Tight Ends: I know I am going to sound like a broken record, but once again I want to single out the strong run blocking of Visanthe Shiancoe. Much of the success of the ground game against the Vikings was due to the strong run blocking from Shiancoe. Shank not only got good blocks on the defensive end by sealing his man inside on outside running plays, but Shank got good lead blocks from the H-Back position when sent in motion. Only once did I see him not sustain a run block on one Tiki Barber carry. Shiancoe had one reception for 5 yards that moved the ball to the Minnesota 1-yard line early in the fourth quarter.

“The first couple of years, when I got into a rhythm, it felt like nobody could stop me. If they had double coverage, I felt like I could beat it. Now, I can’t even explain it. I’m not the same. I’m not going to be happy with three catches for however many yards. I want to keep getting better.”
– TE Jeremy Shockey on his play thus far this year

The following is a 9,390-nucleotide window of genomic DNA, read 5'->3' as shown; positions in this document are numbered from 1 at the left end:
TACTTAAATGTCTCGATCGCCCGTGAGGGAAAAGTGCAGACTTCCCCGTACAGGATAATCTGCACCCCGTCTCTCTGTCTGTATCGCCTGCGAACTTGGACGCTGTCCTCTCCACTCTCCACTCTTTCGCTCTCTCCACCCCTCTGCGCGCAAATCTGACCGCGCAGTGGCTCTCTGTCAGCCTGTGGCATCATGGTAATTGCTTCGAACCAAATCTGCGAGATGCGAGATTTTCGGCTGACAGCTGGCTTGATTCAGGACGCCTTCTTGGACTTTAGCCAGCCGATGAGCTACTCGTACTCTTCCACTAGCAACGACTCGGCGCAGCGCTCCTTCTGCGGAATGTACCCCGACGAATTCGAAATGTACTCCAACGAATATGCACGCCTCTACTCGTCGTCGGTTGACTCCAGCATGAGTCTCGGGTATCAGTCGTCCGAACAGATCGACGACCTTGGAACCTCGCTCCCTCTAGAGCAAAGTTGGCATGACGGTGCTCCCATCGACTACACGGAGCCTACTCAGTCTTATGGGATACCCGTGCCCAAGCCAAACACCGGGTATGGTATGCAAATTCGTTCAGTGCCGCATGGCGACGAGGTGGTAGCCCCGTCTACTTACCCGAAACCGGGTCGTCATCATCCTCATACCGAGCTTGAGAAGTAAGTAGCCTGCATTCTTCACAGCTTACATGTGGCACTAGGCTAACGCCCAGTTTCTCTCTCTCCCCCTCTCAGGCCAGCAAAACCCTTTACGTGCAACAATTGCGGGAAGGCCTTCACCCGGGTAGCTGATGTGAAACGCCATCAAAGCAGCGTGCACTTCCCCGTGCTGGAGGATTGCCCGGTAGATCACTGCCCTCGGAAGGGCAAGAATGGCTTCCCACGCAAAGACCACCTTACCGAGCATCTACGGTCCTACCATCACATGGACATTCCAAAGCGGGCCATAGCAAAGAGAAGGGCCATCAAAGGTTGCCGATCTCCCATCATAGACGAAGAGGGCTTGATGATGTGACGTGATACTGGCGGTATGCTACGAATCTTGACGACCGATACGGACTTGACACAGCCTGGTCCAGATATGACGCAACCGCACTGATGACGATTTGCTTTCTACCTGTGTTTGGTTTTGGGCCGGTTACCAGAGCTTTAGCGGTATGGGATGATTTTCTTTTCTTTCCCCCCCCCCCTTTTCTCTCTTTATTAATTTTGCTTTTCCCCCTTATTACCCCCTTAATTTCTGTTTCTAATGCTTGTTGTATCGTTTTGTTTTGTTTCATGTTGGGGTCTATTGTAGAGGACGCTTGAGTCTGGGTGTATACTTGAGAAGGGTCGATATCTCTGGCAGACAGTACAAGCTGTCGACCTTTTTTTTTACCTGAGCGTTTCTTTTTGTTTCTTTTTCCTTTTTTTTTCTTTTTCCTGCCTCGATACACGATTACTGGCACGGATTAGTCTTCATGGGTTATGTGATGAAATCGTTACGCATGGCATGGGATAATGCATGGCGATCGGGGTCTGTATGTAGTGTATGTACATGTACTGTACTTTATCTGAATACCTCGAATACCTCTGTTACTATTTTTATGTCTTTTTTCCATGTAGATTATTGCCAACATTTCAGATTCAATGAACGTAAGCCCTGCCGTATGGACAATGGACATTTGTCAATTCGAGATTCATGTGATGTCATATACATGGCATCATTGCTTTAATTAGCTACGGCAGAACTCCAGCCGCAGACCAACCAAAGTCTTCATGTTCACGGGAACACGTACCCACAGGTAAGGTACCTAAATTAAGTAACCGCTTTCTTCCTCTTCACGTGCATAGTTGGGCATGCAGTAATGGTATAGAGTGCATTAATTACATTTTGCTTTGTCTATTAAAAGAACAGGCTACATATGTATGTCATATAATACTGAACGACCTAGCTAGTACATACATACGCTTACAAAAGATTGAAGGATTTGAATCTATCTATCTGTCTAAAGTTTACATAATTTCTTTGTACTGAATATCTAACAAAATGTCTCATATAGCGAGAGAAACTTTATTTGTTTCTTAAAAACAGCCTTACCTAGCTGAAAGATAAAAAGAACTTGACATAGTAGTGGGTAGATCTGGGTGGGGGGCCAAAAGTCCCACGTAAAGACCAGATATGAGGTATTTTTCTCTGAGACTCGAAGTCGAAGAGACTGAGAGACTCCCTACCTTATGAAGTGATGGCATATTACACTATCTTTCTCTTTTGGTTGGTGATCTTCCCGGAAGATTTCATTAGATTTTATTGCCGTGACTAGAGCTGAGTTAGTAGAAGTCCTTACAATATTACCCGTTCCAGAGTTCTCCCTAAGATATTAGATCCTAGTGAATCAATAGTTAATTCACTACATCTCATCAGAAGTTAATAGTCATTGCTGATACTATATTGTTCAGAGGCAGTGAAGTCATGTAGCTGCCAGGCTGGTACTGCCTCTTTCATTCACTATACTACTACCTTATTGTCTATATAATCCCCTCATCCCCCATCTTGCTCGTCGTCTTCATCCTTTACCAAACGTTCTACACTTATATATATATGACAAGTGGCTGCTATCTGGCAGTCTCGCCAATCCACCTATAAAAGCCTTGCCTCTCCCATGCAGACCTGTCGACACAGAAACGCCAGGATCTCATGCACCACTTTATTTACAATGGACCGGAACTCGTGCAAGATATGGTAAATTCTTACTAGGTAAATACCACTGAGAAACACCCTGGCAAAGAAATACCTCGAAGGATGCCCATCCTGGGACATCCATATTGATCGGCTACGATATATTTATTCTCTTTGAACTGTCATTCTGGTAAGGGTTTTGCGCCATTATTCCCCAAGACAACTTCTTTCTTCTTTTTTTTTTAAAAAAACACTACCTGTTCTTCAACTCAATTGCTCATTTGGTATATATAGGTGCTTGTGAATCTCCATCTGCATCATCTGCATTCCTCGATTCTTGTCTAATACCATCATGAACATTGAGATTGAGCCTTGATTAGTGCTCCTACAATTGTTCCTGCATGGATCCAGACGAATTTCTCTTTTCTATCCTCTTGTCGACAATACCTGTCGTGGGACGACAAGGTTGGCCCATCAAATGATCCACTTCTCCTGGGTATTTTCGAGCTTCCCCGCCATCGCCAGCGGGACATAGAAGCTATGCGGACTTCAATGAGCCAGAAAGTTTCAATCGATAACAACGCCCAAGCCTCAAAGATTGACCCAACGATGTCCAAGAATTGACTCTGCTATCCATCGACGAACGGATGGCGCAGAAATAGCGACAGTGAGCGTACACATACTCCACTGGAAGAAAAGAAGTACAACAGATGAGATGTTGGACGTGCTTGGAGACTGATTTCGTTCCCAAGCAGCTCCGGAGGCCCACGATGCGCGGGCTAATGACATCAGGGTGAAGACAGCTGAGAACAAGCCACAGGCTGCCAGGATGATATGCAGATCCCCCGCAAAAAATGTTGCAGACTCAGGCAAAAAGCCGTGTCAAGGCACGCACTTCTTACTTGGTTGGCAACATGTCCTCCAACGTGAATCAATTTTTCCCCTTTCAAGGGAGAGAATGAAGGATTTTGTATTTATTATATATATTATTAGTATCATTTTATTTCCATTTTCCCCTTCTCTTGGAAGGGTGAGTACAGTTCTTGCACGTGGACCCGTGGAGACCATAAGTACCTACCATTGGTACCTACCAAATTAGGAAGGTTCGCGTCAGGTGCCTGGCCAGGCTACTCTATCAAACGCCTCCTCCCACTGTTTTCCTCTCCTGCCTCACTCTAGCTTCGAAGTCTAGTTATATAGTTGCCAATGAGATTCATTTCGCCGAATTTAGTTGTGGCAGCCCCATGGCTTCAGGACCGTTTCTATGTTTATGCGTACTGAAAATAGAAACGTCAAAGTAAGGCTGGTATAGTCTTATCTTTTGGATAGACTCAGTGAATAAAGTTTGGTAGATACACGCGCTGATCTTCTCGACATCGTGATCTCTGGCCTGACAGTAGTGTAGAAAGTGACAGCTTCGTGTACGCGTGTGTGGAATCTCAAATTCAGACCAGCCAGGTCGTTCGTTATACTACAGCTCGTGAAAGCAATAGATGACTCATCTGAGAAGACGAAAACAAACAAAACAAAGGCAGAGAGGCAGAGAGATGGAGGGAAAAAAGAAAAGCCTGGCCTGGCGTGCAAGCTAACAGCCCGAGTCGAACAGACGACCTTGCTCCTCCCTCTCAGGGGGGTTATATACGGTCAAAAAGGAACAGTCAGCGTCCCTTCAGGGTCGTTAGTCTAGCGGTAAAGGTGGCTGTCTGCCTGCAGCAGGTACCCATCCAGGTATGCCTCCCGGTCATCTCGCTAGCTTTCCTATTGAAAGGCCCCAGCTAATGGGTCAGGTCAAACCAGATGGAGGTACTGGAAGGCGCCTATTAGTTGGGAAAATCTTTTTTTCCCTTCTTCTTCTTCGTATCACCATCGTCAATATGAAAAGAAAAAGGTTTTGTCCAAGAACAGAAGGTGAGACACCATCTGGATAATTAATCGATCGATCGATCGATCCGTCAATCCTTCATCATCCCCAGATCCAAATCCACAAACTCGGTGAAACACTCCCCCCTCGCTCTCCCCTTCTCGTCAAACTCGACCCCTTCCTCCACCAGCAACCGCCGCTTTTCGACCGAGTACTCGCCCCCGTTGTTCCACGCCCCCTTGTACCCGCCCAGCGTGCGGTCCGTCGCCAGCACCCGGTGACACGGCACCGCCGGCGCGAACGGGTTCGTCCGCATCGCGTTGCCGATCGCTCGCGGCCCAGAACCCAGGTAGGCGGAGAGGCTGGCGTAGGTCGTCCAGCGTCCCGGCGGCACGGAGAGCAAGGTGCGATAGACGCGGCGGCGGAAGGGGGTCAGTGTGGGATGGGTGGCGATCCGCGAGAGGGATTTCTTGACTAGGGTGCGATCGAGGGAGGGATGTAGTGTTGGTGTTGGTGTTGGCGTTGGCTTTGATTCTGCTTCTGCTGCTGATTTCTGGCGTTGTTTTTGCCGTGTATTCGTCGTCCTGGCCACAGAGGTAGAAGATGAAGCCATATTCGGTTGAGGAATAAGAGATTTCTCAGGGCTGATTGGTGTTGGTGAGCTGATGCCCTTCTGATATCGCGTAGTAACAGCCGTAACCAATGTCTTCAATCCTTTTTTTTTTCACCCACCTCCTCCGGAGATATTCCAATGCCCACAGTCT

Jeremy Shockey (3 catches for 60 yards) only had three receptions, but they were all big. The first was a 9-yard reception that placed the ball on the Minnesota 1-yard line. Of course, not counted in the statistics, was the huge 38-yard pass interference penalty he caused on the Giants’ first touchdown drive. Shockey’s other two receptions came on the Giants’ first scoring drive of the second half. He made a great one-handed, diving grab of a high Warner pass for a 25-yard gain. Later on this drive, Shockey got wide open again and jumped over an attempted tackle en route to a 26-yard gain on 3rd-and-23. Shockey also had a very good day in the run blocking department, with a number of quality blocking efforts on positive runs. He did badly miss a block on a WR-screen to Ike Hilliard that lost 3-yards.